I went and surprised Cassie at her place on Wednesday night and then relaxed on Thursday, doing basically nothing at all while she was at work. We left at 10am on Friday morning and it took us just under five hours to get to Kkotji Beach, Anmyeon. Here is what the west coast of Korea looks like. Notice the lack of barbed wire and military personnel?
Along the shoreline there were all these tents, huge red orange and blue tents that were actually seafood restaurants. We decided that we should try one of them out and see how Koreans do fresh seafood.. on the west side! As we sat down and pointed to the prawns swimming in a large tank, she brought us something wrapped in aluminum foil. She placed it on our own personal little BBQ, and told us not to touch it for a while. Next she brought us a kind of soup that was just made of clear broth with green onions in it and some clams. As we devoured those, she came over and unfolded the foil package to reveal this..
That night around 7pm we still hadn’t set up camp and I was starting to feel a little queasy from the prawns. More than anything I didn’t want the hassle of camping that night.. what if late at night I developed food poisoning and had to run to the bathroom ever two minutes? The bathroom was a cool 2km’s away! So, to Cassie’s disappointment we headed to a motel about 5 minutes down the road. It’s ok to do that kind of thing here as fully equipped motels cost less than $30AUD per night. We decided that we’ll get up early on Saturday morning, set up camp and then spend the day on the beach. Everything was going well, the weather was perfect as can be, and we set out a picnic egg salad sandwich for lunch.
I have always wanted to lay a Lovo all by myself and I thought it the perfect time to do it now. So I had got everything ready and gotten extremely excited about the prospect of doing something for the first time ever.. and guess what?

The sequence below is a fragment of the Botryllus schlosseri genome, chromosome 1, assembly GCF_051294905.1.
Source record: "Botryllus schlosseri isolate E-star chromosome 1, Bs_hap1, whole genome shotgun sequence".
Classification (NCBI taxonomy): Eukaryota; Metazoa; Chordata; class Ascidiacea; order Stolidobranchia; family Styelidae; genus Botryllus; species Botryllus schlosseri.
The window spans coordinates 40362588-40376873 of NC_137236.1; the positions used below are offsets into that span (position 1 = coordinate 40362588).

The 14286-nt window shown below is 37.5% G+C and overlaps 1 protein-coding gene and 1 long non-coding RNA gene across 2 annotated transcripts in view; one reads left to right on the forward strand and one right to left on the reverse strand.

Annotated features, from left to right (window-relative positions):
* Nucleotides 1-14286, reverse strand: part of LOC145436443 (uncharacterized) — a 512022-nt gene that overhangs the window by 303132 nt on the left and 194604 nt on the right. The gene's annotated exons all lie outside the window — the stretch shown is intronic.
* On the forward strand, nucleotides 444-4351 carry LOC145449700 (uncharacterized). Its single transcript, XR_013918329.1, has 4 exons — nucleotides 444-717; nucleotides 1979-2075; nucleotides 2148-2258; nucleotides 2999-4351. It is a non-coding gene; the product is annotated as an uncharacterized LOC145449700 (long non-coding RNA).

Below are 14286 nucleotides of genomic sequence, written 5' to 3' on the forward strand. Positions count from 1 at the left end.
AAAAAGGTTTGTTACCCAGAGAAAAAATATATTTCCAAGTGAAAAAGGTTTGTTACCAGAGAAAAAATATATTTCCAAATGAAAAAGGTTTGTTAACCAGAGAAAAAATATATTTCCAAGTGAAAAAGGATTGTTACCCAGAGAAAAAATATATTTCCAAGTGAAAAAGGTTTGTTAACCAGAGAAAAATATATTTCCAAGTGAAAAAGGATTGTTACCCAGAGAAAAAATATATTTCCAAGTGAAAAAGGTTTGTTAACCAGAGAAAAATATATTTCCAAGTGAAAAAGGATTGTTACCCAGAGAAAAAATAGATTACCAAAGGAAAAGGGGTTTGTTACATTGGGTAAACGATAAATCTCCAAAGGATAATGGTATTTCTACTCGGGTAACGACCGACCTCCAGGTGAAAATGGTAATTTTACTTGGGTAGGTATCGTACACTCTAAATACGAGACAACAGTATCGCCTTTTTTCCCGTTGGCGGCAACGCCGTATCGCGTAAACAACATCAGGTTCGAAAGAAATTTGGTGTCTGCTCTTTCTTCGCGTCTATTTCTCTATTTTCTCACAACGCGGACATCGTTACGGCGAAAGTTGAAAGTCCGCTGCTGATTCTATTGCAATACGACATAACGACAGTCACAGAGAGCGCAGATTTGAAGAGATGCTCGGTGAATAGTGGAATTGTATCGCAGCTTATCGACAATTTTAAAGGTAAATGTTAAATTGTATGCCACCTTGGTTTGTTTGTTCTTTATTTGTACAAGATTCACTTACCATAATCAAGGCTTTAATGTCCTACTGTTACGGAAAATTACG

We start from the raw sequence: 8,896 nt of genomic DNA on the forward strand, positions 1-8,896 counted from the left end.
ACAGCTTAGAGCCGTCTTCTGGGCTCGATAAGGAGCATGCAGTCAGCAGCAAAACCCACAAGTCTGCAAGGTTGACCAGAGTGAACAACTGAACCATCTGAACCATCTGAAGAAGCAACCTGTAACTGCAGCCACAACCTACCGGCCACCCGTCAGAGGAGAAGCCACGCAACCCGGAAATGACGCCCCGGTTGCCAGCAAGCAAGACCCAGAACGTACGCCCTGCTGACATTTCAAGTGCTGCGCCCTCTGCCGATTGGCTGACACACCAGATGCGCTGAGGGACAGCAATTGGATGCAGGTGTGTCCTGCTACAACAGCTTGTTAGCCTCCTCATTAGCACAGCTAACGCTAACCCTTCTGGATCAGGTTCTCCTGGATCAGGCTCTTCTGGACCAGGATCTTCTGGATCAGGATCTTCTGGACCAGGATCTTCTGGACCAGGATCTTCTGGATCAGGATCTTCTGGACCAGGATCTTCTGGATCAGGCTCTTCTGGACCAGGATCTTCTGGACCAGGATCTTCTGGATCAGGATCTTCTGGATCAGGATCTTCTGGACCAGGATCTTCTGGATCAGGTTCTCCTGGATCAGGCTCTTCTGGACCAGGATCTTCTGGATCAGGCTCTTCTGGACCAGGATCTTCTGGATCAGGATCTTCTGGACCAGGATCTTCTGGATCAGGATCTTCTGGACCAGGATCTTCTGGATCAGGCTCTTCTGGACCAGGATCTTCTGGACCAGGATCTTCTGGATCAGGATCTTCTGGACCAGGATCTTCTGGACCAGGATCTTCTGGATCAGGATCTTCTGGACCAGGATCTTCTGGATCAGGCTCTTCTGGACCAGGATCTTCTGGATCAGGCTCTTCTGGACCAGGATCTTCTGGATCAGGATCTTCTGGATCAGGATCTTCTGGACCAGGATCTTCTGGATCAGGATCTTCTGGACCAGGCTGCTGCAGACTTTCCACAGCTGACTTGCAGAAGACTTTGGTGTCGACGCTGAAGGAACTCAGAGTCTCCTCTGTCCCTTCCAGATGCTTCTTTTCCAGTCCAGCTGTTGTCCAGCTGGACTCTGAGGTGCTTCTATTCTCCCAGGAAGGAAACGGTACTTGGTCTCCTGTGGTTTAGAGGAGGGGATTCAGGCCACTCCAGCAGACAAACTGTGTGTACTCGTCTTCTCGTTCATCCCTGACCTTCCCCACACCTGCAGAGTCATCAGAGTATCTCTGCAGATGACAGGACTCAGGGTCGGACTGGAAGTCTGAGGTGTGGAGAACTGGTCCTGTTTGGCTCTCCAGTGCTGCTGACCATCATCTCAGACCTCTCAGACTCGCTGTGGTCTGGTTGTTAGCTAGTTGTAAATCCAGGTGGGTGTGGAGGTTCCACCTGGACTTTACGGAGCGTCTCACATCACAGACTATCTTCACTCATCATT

It went off without a hitch! Man it brought back so many memories!! Here's how I did it: First I dug the hole about 50-60cm's down. Next Cassie lit a fire in there with some large rocks at the fires' base. We built up the fire, let it burn for an hour or so (depending on the size of the rocks needed to heat), and then when the fire died down, I lay down some chicken wire. On top of the chicken wire (or mesh), I put some green leafy branches, on top of that more chicken wire, then on top of that I put the food. I covered the food with more leafy branches and then placed a wet towel over that. Tucked in the sides so the sand didn’t get too close to the food and then we buried it. We left it for 3 hours, dug it up and enjoyed the smoked-earthy flavour of our food!
After we dug it up, it was still too early to eat, so we packed it away and went to explore the shoreline. About 3km up the road from where we set up camp was this:
When we finally arrived back from watching the sunset, we looked across the sea and saw lightening and dark clouds. Then when we couldn’t see the squid fishers anymore we knew that it must be a big one. So we tried to set up the tarp over the tent but that really didn’t work. Now we had about 15mins before the storm hit us. We basically ran around like headless chooks for a while thinking of what to do next, and by the time we tried to do anything the storm hit us. We salvaged what we could and put it in the car. Then we sat in the car with the headlights on the tent, watching it be subjected the abusive wind and lashing after lashing of rain. When one of the tent stakes came loose we knew there was nothing left for it.. we rushed over and as quickly as we could we shoved everything in the car. We sat there shivering with the heater on full blast and after a minute had passed, disheartened, we made our way to another motel. So ended our long weekend of ‘camping’.
The next day dawned beautifully! We had a five hour drive home and the weather looked like it would hold up. We went through Yeongwol as well and thought we’d visit Seondol again before heading back to Sangdong.